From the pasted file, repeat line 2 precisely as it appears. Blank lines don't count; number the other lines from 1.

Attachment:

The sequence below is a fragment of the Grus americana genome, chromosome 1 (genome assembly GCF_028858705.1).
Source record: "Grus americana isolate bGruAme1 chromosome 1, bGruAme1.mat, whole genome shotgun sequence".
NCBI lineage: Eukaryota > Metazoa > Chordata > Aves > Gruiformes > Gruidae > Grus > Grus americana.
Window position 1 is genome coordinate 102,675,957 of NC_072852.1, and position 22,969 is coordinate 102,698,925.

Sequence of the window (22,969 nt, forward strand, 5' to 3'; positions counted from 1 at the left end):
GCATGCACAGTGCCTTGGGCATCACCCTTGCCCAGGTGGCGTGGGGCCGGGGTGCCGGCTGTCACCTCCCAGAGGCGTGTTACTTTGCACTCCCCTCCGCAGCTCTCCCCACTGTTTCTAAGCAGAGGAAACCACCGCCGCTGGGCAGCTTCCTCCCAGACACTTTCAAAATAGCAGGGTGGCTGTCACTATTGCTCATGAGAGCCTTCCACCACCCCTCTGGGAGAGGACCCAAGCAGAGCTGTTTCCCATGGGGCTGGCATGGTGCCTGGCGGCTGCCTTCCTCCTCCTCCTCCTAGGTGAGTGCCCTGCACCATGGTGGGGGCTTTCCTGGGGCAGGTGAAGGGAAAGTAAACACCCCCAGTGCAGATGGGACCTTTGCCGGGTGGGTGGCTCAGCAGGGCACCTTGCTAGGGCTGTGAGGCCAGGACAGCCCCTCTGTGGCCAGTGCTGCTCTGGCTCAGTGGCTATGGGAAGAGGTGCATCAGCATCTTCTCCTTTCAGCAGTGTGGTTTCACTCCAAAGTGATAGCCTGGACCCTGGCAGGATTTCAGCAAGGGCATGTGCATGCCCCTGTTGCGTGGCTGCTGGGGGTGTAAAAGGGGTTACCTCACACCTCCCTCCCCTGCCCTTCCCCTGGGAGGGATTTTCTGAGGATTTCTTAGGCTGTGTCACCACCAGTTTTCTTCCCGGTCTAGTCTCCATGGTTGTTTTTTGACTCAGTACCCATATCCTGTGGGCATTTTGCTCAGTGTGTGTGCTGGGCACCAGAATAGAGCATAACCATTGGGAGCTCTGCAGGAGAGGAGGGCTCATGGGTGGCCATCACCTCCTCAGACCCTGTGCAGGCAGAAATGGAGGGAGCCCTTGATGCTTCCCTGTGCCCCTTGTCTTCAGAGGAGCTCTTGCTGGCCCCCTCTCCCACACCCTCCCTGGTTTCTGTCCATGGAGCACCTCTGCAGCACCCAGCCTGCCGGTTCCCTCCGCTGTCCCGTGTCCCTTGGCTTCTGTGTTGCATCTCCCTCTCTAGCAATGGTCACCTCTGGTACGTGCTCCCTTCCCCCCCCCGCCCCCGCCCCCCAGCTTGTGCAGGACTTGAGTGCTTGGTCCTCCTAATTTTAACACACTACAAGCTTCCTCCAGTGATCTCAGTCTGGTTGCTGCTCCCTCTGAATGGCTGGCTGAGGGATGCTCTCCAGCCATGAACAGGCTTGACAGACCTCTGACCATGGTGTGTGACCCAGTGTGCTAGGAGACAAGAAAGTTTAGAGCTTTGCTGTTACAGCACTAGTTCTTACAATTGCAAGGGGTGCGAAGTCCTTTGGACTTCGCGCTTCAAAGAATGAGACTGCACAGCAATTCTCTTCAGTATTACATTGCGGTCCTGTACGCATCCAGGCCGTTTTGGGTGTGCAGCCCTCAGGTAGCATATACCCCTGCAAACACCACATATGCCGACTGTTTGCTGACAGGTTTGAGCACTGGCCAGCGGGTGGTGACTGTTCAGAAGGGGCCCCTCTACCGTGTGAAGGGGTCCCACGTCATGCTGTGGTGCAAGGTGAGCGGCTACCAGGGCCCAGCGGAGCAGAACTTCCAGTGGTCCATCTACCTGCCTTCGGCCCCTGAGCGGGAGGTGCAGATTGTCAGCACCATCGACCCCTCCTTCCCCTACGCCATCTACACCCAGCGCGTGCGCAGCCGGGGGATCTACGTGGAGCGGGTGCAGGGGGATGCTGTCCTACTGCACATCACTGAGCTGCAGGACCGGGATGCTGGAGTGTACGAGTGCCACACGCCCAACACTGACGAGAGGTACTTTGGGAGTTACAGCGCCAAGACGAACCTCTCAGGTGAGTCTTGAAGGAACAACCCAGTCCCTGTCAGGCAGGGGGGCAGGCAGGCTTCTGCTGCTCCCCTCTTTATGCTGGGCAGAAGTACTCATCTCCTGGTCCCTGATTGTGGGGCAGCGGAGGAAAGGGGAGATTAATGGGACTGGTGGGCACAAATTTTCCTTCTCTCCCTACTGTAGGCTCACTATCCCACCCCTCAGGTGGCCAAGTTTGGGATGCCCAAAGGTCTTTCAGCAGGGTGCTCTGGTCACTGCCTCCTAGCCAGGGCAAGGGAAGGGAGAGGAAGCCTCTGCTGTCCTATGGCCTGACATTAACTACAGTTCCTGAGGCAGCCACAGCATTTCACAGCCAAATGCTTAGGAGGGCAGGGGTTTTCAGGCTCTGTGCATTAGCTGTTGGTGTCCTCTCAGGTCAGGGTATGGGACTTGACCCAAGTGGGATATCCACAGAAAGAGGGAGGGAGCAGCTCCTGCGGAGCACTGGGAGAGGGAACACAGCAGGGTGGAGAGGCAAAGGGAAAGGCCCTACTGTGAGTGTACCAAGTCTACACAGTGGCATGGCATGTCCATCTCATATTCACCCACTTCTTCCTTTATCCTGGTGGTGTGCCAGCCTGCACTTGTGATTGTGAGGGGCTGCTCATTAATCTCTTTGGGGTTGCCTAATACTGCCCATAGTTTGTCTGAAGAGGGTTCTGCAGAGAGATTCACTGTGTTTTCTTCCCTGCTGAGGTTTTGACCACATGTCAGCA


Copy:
Source record: "Grus americana isolate bGruAme1 chromosome 1, bGruAme1.mat, whole genome shotgun sequence".